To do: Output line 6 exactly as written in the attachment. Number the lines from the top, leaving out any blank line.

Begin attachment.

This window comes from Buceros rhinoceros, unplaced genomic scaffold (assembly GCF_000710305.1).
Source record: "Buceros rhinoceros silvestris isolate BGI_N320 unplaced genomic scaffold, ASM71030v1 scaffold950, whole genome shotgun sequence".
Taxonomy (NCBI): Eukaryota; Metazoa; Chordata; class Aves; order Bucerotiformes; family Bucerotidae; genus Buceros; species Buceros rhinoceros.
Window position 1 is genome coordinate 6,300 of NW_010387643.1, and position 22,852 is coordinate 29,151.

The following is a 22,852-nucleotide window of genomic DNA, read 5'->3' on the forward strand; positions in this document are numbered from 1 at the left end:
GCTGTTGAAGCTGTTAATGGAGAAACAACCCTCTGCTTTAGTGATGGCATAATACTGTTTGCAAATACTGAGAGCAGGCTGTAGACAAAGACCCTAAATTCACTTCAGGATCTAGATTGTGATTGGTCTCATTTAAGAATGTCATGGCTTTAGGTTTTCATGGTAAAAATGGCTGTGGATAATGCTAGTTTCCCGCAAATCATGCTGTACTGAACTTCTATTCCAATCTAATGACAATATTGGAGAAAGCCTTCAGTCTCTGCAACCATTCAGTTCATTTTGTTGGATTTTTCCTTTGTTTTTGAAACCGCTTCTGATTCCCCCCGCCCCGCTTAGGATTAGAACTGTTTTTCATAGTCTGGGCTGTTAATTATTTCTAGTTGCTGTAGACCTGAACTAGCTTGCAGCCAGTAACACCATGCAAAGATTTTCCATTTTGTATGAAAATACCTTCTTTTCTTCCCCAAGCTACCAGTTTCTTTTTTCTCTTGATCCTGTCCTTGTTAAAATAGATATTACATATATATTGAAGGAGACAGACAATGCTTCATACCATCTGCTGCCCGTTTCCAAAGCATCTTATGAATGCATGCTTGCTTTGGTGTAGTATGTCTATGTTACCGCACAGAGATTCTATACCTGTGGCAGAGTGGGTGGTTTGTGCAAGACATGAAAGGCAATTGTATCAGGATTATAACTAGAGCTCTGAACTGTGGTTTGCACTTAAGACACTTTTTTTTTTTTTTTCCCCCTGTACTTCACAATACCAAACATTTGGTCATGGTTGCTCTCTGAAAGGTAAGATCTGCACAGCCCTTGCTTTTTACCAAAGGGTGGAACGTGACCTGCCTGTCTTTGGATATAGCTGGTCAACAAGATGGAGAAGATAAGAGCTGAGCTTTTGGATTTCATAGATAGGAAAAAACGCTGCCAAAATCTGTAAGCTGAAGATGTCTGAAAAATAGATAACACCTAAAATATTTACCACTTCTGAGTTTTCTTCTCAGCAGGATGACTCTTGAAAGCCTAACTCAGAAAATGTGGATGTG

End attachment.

GCTGTTGAAGCTGTTAATGGAGAAACAACCCTCTGCTTTAGTGATGGCATAATACTGTTTGCAAATACTGAGAGCAGGCTGTAGACAAAGACCCTAAATTCACTTCAGGATCTAGATTGTGATTGGTCTCATTTAAGAATGTCATGGCTTTAGGTTTTCATGGTAAAAATGGCTGTGGATAATGCTAGTTTCCCGCAAATCATGCTGTACTGAACTTCTATTCCAATCTAATGACAATATTGGAGAAAGCCTTCAGTCTCTGCAACCATTCAGTTCATTTTGTTGGATTTTTCCTTTGTTTTTGAAACCGCTTCTGATTCCCCCCGCCCCGCTTAGGATTAGAACTGTTTTTCATAGTCTGGGCTGTTAATTATTTCTAGTTGCTGTAGACCTGAACTAGCTTGCAGCCAGTAACACCATGCAAAGATTTTCCATTTTGTATGAAAATACCTTCTTTTCTTCCCCAAGCTACCAGTTTCTTTTTTCTCTTGATCCTGTCCTTGTTAAAATAGATATTACATATATATTGAAGGAGACAGACAATGCTTCATACCATCTGCTGCCCGTTTCCAAAGCATCTTATGAATGCATGCTTGCTTTGGTGTAGTATGTCTATGTTACCGCACAGAGATTCTATACCTGTGGCAGAGTGGGTGGTTTGTGCAAGACATGAAAGGCAATTGTATCAGGATTATAACTAGAGCTCTGAACTGTGGTTTGCACTTAAGACACTTTTTTTTTTTTTTTCCCCCTGTACTTCACAATACCAAACATTTGGTCATGGTTGCTCTCTGAAAGGTAAGATCTGCACAGCCCTTGCTTTTTACCAAAGGGTGGAACGTGACCTGCCTGTCTTTGGATATAGCTGGTCAACAAGATGGAGAAGATAAGAGCTGAGCTTTTGGATTTCATAGATAGGAAAAAACGCTGCCAAAATCTGTAAGCTGAAGATGTCTGAAAAATAGATAACACCTAAAATATTTACCACTTCTGAGTTTTCTTCTCAGCAGGATGACTCTTGAAAGCCTAACTCAGAAAATGTGGATGTG